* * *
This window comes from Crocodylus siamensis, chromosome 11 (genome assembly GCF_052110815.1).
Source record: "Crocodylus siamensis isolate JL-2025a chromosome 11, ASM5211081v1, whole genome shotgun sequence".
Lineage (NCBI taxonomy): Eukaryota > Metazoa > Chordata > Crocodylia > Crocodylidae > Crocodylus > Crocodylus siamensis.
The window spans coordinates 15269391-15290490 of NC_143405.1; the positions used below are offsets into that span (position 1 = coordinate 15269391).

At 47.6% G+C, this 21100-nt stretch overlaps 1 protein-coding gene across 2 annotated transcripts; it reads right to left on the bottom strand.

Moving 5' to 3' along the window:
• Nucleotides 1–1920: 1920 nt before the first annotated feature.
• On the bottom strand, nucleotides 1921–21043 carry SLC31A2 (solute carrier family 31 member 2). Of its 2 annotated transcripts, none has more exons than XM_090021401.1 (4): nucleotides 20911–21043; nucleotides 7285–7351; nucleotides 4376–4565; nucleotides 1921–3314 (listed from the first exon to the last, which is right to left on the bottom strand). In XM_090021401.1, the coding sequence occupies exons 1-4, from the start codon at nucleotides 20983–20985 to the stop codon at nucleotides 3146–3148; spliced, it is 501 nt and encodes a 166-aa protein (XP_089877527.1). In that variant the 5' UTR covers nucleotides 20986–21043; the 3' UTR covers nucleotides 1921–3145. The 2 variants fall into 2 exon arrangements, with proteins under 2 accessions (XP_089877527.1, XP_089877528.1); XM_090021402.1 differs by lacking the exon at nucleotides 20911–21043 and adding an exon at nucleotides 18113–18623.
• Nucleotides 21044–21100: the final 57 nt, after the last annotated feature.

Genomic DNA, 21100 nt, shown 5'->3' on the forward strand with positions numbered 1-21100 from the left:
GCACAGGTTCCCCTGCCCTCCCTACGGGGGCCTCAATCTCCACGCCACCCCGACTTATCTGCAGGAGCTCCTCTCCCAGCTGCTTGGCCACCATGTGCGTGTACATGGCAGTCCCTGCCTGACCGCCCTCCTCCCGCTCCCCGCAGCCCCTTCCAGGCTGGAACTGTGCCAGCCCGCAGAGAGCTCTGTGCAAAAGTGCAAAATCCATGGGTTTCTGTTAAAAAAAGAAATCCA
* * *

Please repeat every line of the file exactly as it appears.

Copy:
This window comes from Crocodylus siamensis, chromosome 11 (genome assembly GCF_052110815.1).
Source record: "Crocodylus siamensis isolate JL-2025a chromosome 11, ASM5211081v1, whole genome shotgun sequence".
Lineage (NCBI taxonomy): Eukaryota > Metazoa > Chordata > Crocodylia > Crocodylidae > Crocodylus > Crocodylus siamensis.
The window spans coordinates 15269391-15290490 of NC_143405.1; the positions used below are offsets into that span (position 1 = coordinate 15269391).

At 47.6% G+C, this 21100-nt stretch overlaps 1 protein-coding gene across 2 annotated transcripts; it reads right to left on the bottom strand.

Moving 5' to 3' along the window:
• Nucleotides 1–1920: 1920 nt before the first annotated feature.
• On the bottom strand, nucleotides 1921–21043 carry SLC31A2 (solute carrier family 31 member 2). Of its 2 annotated transcripts, none has more exons than XM_090021401.1 (4): nucleotides 20911–21043; nucleotides 7285–7351; nucleotides 4376–4565; nucleotides 1921–3314 (listed from the first exon to the last, which is right to left on the bottom strand). In XM_090021401.1, the coding sequence occupies exons 1-4, from the start codon at nucleotides 20983–20985 to the stop codon at nucleotides 3146–3148; spliced, it is 501 nt and encodes a 166-aa protein (XP_089877527.1). In that variant the 5' UTR covers nucleotides 20986–21043; the 3' UTR covers nucleotides 1921–3145. The 2 variants fall into 2 exon arrangements, with proteins under 2 accessions (XP_089877527.1, XP_089877528.1); XM_090021402.1 differs by lacking the exon at nucleotides 20911–21043 and adding an exon at nucleotides 18113–18623.
• Nucleotides 21044–21100: the final 57 nt, after the last annotated feature.

Genomic DNA, 21100 nt, shown 5'->3' on the forward strand with positions numbered 1-21100 from the left:
GCACAGGTTCCCCTGCCCTCCCTACGGGGGCCTCAATCTCCACGCCACCCCGACTTATCTGCAGGAGCTCCTCTCCCAGCTGCTTGGCCACCATGTGCGTGTACATGGCAGTCCCTGCCTGACCGCCCTCCTCCCGCTCCCCGCAGCCCCTTCCAGGCTGGAACTGTGCCAGCCCGCAGAGAGCTCTGTGCAAAAGTGCAAAATCCATGGGTTTCTGTTAAAAAAAGAAATCCA